Experience the musical life of Fryderyk Chopin through his complete works for solo piano: from his earliest surviving work, a polonaise written at age 7, through his last mazurka penned in 1849.
Archive for November, 2007
The Chopin Project began as an ambitious live-concert-and-symposium series at the University of Michigan’s acclaimed School of Music, Theatre & Dance devoted to exploring the entirety of Fryderyk Chopin’s works for solo piano: Through a series of nine concerts at Britton Recital Hall, students from the piano studio of renowned teacher and performer Arthur Greene presented a complete traversal of Chopin’s works: from his earliest surviving work, a polonaise written at age 7, through his last mazurka penned in 1849. A complete list of participants in the U of M Chopin Project can be found here.
The applause for the acclaimed concerts (check out the blog comments here) had barely died away when Arthur Greene and his top students went into the studio to capture their insightful Chopin interpretations for the Digital Age for Block M Records. For the first time ever, all 129 compositions – the complete solo piano works of Chopin – will be available for download via the iTunes music store, this site, and a number of other online destinations.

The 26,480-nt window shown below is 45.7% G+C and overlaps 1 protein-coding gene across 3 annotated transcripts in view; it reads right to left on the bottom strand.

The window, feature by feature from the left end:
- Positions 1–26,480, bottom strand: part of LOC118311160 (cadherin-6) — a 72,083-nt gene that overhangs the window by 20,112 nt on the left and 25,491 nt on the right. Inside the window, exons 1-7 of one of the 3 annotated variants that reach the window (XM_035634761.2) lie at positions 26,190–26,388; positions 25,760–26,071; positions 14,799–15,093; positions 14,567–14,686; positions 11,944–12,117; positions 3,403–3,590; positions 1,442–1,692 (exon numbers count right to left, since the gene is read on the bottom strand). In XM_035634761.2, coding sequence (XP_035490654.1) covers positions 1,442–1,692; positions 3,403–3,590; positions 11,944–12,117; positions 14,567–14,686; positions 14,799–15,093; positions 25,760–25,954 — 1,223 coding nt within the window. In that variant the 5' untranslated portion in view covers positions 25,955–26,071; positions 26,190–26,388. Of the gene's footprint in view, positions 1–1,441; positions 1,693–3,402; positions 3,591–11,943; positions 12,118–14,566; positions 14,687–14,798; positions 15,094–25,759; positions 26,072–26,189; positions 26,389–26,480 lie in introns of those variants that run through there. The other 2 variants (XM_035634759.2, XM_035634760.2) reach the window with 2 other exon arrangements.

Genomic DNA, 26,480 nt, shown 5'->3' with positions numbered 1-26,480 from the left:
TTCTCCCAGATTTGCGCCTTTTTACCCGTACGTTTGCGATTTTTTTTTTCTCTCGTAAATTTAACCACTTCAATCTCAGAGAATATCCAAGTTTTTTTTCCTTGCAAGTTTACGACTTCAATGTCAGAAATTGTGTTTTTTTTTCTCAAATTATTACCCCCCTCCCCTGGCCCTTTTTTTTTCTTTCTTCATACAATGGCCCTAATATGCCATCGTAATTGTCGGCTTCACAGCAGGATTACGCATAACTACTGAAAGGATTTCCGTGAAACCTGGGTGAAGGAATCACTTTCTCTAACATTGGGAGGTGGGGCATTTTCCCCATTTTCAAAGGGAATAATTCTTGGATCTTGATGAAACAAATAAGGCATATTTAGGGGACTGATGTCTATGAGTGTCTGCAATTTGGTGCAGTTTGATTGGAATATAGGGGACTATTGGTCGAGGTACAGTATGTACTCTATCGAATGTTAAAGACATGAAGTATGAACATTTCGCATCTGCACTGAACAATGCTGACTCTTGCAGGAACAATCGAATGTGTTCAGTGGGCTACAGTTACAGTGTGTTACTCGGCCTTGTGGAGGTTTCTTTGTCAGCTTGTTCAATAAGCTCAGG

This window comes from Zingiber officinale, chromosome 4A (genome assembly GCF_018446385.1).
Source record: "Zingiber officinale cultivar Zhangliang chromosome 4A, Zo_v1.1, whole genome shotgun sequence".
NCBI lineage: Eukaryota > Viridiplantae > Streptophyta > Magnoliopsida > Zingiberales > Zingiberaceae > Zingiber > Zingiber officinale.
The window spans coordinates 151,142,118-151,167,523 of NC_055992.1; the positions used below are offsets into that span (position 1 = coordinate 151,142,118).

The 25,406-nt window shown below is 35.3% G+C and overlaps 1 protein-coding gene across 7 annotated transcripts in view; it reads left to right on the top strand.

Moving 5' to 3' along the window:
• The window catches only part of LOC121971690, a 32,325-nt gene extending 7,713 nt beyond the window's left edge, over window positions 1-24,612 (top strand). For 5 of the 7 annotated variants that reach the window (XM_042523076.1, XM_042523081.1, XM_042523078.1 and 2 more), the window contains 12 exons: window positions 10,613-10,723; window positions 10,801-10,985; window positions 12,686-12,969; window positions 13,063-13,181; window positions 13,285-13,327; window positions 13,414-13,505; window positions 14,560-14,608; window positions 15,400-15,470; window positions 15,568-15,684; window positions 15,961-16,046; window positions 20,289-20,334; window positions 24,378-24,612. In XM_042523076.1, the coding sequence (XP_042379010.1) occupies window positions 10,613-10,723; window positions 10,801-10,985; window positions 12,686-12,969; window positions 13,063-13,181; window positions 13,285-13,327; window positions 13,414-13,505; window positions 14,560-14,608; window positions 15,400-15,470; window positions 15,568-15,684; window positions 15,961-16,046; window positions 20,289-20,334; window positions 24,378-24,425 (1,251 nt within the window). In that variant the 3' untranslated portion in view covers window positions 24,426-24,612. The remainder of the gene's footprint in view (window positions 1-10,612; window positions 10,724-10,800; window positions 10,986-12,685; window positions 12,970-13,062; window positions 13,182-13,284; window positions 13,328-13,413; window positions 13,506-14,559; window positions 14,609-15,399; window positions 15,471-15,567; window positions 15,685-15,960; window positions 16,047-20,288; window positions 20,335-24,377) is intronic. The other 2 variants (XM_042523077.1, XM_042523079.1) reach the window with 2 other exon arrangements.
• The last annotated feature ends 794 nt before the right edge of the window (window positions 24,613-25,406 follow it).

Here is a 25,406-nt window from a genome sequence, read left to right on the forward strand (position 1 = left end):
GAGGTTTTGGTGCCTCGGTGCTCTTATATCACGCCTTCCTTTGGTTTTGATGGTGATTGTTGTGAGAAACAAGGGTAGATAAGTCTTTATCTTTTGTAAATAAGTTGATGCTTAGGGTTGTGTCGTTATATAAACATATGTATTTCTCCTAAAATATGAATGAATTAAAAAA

But we didn’t stop there. The Chopin Project is really just beginning. We want to share all the resources and the research that went into the recitals, pre-concert talks, and symposia, and add a whole lot more besides: Our goal to create a global online resource for all things connected to the unique, magical, and captivating world of Chopin and the piano. Research, commentary, program, notes, audio, video, even musical scores…we want the Chopin Project to be your “one-stop shop” for considering all Chopin things.
That means we need your help! Your ideas, suggestions and contributions will really make the Chopin Project site “sing.” So bookmark us and explore, discover, and savor the genius of Chopin’s timeless creations.
After playing Chopin, I feel as if I had been weeping over sins that I had never committed, and mourning over tragedies that were not my own. — Oscar Wilde